Row, row, row your boat
Gently down the stream
Merrily, merrily, merrily, merrily,
Life is but a dream.
My alarm clock sounds and I wake with a jolt. I reach for the clock. I've slept for, what, seven hours, but I feel I need another three. No time though for dozing. If I don't get up now I'll miss the train. I hear the rain beat against the window as I haul back the duvet and sit on the edge of my bed. Why am I doing this? It's on mornings like this that I think about quitting my job. But if I did that, how would I pay the bills? My body tenses as I think of the full day of meetings ahead. And that report I have to write that's already a week late. How on earth will I fit it all in?
So plays the familiar tape in my mind. It may not be until I'm sitting down to breakfast, or washing my teeth, or on the train on the way to London that I remember "there is another way of looking at the world" (A Course in Miracles Workbook, Lesson 33).
One of the best decisions I have ever made was to switch to working a four-day week. Having an extra day a week free from work commitments gives me more time to choose to study A Course in Miracles, to reflect, and to re-connect with Source.
Sometimes I wish I could spend even more of my time in that way. If my train home in the evening is delayed, I become impatient. I resent the minutes that are being 'stolen from me', minutes I might otherwise use to sit in my armchair with a cup of green tea and meditate on that day's Workbook lesson! By making my peace of mind dependent on external conditions, I'm missing a fundamental point.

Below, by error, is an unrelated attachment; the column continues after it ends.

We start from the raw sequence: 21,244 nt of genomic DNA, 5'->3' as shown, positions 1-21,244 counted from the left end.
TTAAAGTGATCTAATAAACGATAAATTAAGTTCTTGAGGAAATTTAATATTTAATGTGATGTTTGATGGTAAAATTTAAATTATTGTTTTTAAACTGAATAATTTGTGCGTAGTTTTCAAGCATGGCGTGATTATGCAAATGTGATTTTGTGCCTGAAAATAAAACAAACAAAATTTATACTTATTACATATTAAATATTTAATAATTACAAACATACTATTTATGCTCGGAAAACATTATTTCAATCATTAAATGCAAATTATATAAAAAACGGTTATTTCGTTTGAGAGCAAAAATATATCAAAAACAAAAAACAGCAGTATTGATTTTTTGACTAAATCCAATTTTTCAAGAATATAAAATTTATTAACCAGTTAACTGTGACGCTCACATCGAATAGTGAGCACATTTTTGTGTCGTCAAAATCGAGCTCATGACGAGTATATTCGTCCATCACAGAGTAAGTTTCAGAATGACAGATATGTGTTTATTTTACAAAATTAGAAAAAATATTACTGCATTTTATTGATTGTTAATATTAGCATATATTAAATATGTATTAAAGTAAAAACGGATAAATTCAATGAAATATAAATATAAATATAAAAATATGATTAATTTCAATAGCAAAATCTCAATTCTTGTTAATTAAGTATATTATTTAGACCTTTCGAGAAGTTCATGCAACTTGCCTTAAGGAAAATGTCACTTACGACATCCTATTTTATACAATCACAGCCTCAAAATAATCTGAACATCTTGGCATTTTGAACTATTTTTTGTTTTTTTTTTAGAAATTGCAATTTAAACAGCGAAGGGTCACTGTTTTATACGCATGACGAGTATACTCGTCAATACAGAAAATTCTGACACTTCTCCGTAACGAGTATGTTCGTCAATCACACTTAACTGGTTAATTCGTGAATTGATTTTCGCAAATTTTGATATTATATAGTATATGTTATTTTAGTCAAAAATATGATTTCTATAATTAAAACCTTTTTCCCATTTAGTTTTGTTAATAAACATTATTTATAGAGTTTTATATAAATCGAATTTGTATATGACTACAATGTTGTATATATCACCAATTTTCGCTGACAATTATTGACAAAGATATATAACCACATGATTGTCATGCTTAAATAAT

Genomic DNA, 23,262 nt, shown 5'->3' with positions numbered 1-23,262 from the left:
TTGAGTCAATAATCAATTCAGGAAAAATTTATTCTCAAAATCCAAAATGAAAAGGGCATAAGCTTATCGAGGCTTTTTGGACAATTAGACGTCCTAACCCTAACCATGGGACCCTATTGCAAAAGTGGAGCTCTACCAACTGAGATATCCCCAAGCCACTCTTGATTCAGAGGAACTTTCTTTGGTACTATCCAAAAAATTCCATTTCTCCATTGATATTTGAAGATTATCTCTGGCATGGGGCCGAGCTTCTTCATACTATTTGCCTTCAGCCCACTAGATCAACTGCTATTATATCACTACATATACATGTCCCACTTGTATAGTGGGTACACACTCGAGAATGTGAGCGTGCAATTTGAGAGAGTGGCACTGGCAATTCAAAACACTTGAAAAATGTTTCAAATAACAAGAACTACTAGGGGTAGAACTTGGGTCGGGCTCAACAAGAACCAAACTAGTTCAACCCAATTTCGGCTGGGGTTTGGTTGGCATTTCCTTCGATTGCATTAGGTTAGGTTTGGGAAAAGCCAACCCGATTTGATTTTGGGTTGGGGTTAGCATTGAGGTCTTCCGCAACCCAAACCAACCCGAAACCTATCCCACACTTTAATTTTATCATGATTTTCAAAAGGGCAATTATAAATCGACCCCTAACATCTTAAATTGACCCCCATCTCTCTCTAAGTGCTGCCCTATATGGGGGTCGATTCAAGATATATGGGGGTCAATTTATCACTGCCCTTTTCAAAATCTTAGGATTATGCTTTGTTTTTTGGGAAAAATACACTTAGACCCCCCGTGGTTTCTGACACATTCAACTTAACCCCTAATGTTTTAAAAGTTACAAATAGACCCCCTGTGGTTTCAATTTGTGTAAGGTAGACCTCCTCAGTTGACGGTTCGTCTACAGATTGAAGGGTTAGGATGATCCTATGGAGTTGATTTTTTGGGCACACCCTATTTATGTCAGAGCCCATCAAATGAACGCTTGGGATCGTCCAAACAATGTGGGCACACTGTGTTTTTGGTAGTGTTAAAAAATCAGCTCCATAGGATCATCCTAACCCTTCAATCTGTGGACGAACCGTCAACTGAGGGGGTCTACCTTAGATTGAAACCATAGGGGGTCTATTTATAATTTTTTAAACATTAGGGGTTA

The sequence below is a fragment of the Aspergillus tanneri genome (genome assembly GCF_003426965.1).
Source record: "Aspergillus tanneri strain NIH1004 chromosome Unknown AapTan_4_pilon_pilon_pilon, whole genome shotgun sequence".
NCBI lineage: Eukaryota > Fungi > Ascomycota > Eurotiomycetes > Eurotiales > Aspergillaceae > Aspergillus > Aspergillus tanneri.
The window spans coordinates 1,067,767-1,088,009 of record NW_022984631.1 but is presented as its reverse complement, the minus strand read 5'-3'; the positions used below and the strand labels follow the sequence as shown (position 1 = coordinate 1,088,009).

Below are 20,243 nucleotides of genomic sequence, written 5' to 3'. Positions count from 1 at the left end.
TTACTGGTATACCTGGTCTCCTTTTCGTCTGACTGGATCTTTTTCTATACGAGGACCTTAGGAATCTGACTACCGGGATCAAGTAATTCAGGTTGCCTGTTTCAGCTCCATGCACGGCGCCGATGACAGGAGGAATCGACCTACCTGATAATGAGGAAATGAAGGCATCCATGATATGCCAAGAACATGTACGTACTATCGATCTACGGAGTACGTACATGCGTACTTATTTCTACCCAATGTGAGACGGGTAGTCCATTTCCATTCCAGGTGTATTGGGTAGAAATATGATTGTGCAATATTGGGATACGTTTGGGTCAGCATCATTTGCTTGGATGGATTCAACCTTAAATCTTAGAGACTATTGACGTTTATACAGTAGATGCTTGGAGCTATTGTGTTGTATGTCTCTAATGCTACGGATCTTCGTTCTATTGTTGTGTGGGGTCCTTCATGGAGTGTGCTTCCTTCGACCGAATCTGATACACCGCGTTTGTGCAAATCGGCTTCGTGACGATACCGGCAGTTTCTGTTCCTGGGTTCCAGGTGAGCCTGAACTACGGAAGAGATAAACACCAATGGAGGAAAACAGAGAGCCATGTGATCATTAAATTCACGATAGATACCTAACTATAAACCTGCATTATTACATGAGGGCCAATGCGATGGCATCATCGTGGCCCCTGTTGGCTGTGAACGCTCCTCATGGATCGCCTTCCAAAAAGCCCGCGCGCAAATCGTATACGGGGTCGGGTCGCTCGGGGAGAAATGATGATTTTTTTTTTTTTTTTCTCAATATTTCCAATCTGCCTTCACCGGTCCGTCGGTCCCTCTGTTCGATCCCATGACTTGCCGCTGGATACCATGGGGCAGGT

A Course in Miracles is not intended simply to be studied behind closed doors. It is highly practical, to be applied in daily life. The next step is to take my theoretical understanding and apply it to the world. This means looking on all things with forgiveness, with the eyes of Christ.
At this time in my life, what better opportunity to do this than in the workplace?
"There is a way to look on everything that lets it be to you another step to Him, and to salvation of the world" (A Course in Miracles, Workbook, Lesson 193 13:1.)
Those days when I have to work I can view as 'practice days', a chance to take what I have learned and to carry it with me into the world, remembering my Self amid the hustle and bustle; making every encounter a holy one. I go into work as before (to begin with, at least, there is no change in outward circumstances), only now I hold in my awareness that this is a dream that I've made up.
With the lightness that comes with that awareness, I experience the day as like a game. The objective is to keep my peace, to respond with kindness and to recognise all that I see as either an expression of love or a call for love.
"Salvation ... asks you ... to overlook what is not there, and not to look upon the unreal as reality." (A Course in Miracles, Text, Chapter 30.IV.7:1,3.) When I allow myself to remember, in the words of the nursery rhyme, that 'life is but a dream', I no longer need to fight illusions. I can let go of the need to judge. More and more, I begin to live merrily and to flow with rather than against the current. Following my Inner Guide, I can row my boat gently down the stream.
What is more, within the dream I even get paid for these practice times. How can I resent work if I see it as a game, as a dream I'm having, and as an opportunity to practice forgiveness and express the Love that I Am?
Peter Parr: Quaker, writer and former member of the British minigolf team. (Actually those are all just roles I play. Words can't describe who any of us really are.)